How Am I Doing With My Ehlers-Danlos Syndrome? I'm 'Fine.'

I’ve written before about having Ehlers-Danlos syndrome. It’s a connective tissue disorder that affects my collagen and it causes chronic pain. For some reason the last part of that sentence is hard for me to write. Maybe it’s because I’m still coming to terms with my illness. Maybe it’s because I feel like I’m complaining. Maybe it’s because I feel like people will feel sorry for me and I don’t want that. Maybe it’s all of the above.

Except for with a select few people, I tend to minimize my pain. I say, “It’s OK,” and, “It’s manageable,” even when it isn’t. Even in physical therapy, I push myself through the pain because I feel like I have to – even though I know it’s bad for me.

I understand that when I come out and talk about hard topics on such a public platform I’m going to get questions. I understand when I’m walking with crutches, but there’s no cast on my leg, so people are going to take a second look. I should be used to questions, and most of the time I am, but I need people to understand that they need to accept my answers and accept that they fluctuate.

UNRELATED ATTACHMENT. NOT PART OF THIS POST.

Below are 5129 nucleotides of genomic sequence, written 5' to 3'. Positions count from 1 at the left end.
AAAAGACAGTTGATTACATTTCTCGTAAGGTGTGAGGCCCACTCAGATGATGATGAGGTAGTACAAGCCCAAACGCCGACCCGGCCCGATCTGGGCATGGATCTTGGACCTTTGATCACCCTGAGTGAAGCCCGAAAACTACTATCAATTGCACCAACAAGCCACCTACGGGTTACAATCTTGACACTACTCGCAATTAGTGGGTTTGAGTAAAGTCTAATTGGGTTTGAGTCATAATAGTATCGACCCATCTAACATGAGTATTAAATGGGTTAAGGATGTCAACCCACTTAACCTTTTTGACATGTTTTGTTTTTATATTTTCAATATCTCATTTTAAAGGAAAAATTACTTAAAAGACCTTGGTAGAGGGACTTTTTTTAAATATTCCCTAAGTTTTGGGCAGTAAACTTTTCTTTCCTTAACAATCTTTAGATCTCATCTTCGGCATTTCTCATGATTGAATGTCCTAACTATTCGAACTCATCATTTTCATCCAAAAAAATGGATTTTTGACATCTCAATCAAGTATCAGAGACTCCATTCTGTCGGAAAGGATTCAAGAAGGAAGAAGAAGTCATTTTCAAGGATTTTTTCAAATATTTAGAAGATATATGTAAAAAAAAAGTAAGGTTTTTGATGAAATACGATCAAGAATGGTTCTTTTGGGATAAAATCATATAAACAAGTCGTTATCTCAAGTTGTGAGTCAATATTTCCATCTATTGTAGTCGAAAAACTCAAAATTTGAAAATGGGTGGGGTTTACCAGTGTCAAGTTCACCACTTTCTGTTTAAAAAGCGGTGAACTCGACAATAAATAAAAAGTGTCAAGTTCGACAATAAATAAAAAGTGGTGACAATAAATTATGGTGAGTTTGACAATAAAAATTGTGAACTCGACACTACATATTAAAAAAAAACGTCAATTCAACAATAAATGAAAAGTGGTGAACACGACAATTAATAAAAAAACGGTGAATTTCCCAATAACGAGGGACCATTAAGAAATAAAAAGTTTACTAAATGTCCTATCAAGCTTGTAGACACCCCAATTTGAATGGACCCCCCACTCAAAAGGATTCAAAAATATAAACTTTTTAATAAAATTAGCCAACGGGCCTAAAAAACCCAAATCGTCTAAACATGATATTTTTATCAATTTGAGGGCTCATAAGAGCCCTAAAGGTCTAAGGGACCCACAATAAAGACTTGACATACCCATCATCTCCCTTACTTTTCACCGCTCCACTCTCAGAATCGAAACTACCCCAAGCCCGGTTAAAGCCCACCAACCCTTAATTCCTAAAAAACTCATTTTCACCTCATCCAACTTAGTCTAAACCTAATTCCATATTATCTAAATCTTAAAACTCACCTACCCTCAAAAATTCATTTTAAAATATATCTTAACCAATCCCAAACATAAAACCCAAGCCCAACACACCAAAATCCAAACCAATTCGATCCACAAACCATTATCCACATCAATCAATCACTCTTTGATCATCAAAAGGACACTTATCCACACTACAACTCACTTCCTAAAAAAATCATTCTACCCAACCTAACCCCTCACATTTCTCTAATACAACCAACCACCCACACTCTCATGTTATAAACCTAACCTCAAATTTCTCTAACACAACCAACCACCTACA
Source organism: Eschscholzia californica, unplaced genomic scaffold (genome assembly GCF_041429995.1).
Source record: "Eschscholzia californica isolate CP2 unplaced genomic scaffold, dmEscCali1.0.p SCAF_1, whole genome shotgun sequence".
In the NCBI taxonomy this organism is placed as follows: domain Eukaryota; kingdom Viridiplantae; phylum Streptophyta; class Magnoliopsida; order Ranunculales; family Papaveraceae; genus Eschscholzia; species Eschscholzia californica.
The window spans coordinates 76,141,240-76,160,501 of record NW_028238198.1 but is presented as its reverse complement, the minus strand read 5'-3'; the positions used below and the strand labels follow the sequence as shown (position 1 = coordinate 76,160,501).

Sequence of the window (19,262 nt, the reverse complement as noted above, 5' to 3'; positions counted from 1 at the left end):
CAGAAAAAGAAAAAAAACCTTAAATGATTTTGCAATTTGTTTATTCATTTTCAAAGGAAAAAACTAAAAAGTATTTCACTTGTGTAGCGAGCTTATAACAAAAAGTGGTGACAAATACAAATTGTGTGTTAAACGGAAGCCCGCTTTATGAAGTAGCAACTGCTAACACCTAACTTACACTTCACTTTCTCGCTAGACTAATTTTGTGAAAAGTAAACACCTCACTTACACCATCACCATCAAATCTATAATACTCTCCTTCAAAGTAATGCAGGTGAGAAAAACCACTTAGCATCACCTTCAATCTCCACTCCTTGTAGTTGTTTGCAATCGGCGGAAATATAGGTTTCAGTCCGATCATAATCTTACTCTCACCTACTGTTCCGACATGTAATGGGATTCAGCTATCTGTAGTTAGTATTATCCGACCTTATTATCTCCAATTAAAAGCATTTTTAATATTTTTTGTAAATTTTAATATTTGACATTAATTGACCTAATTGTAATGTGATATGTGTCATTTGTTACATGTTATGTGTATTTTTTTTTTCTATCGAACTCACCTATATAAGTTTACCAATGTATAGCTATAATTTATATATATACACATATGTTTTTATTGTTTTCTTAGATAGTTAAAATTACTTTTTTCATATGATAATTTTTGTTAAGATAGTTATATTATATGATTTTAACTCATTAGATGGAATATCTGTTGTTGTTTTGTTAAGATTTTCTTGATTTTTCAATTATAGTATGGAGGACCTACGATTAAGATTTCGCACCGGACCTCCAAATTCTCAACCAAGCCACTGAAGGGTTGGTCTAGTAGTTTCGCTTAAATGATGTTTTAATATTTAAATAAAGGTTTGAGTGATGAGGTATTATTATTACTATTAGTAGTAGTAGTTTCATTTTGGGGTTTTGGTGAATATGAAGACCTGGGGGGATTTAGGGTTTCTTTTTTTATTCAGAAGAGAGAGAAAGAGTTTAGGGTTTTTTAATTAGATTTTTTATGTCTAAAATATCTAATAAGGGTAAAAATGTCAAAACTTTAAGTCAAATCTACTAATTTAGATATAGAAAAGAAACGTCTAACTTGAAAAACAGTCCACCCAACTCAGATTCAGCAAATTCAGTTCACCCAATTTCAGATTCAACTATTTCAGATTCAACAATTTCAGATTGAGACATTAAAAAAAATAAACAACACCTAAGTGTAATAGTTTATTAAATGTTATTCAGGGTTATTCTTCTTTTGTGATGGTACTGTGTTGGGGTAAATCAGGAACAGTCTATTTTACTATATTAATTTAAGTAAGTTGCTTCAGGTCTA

Last semester I made a friend with one of the ladies who works in the cafeteria at school. She is as sweet as she could be and I honestly believe she does everything she does from a place of love, but every day when I see her, she asks me when I’m going to be better. I’ve tried to explain that it’s a chronic, life-long illness, and that I’m not going to get better. That day I made her cry. The next day she asked when I was going to be feeling better. This was taxing to me. I can go through most days not thinking about the fact that I’m not going to get better, until someone reminds me.

I’ve just started telling her that I am doing good. Everyday when she asks I say, “Oh, I’m doing good today. How are you?” Even when I’m not doing good. Even when I’m in pain, or am dizzy, or fatigued, I’m always doing good.  This extends beyond her as well.

I’ve found it easier to just tell people I’m “fine,” rather than explain how I’m not. Even with my friends who know about my diagnosis I do this. No one wants to hear that you’re sick or in pain all the time. Unlike a short-term injury, spread it out over a lifetime and I’m just complaining.

I understand not all people are like this. Some really want to know how I’m doing, but it’s too difficult to weed out the few from the many. Ultimately it’s just easier to keep my answers to, “I’m fine. How are you?”

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